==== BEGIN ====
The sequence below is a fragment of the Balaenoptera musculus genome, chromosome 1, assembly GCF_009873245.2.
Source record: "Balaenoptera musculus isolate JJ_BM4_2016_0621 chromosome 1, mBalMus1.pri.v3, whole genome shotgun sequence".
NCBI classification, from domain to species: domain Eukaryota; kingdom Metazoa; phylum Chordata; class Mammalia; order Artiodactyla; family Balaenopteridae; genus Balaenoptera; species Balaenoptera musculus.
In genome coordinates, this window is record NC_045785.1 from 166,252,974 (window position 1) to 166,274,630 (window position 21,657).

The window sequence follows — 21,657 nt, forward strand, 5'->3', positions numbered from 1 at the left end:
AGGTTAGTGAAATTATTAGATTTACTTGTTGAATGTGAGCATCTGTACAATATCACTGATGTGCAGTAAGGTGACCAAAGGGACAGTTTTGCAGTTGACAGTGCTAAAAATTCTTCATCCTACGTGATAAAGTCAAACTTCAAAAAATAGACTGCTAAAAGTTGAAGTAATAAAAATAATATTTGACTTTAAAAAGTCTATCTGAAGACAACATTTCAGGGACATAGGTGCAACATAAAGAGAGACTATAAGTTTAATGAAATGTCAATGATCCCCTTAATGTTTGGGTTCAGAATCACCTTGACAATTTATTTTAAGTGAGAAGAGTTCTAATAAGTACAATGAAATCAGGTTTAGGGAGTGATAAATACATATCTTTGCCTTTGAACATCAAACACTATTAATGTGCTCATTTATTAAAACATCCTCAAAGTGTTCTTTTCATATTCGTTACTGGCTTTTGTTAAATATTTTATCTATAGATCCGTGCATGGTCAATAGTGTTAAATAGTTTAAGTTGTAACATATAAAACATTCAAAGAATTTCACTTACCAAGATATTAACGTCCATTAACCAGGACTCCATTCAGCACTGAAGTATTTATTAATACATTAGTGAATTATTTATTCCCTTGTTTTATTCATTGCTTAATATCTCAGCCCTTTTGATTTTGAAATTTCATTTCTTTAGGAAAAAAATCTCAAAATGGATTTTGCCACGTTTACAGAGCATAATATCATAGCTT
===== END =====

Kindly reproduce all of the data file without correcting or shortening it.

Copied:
The sequence below is a fragment of the Balaenoptera musculus genome, chromosome 1, assembly GCF_009873245.2.
Source record: "Balaenoptera musculus isolate JJ_BM4_2016_0621 chromosome 1, mBalMus1.pri.v3, whole genome shotgun sequence".
NCBI classification, from domain to species: domain Eukaryota; kingdom Metazoa; phylum Chordata; class Mammalia; order Artiodactyla; family Balaenopteridae; genus Balaenoptera; species Balaenoptera musculus.
In genome coordinates, this window is record NC_045785.1 from 166,252,974 (window position 1) to 166,274,630 (window position 21,657).

The window sequence follows — 21,657 nt, forward strand, 5'->3', positions numbered from 1 at the left end:
AGGTTAGTGAAATTATTAGATTTACTTGTTGAATGTGAGCATCTGTACAATATCACTGATGTGCAGTAAGGTGACCAAAGGGACAGTTTTGCAGTTGACAGTGCTAAAAATTCTTCATCCTACGTGATAAAGTCAAACTTCAAAAAATAGACTGCTAAAAGTTGAAGTAATAAAAATAATATTTGACTTTAAAAAGTCTATCTGAAGACAACATTTCAGGGACATAGGTGCAACATAAAGAGAGACTATAAGTTTAATGAAATGTCAATGATCCCCTTAATGTTTGGGTTCAGAATCACCTTGACAATTTATTTTAAGTGAGAAGAGTTCTAATAAGTACAATGAAATCAGGTTTAGGGAGTGATAAATACATATCTTTGCCTTTGAACATCAAACACTATTAATGTGCTCATTTATTAAAACATCCTCAAAGTGTTCTTTTCATATTCGTTACTGGCTTTTGTTAAATATTTTATCTATAGATCCGTGCATGGTCAATAGTGTTAAATAGTTTAAGTTGTAACATATAAAACATTCAAAGAATTTCACTTACCAAGATATTAACGTCCATTAACCAGGACTCCATTCAGCACTGAAGTATTTATTAATACATTAGTGAATTATTTATTCCCTTGTTTTATTCATTGCTTAATATCTCAGCCCTTTTGATTTTGAAATTTCATTTCTTTAGGAAAAAAATCTCAAAATGGATTTTGCCACGTTTACAGAGCATAATATCATAGCTT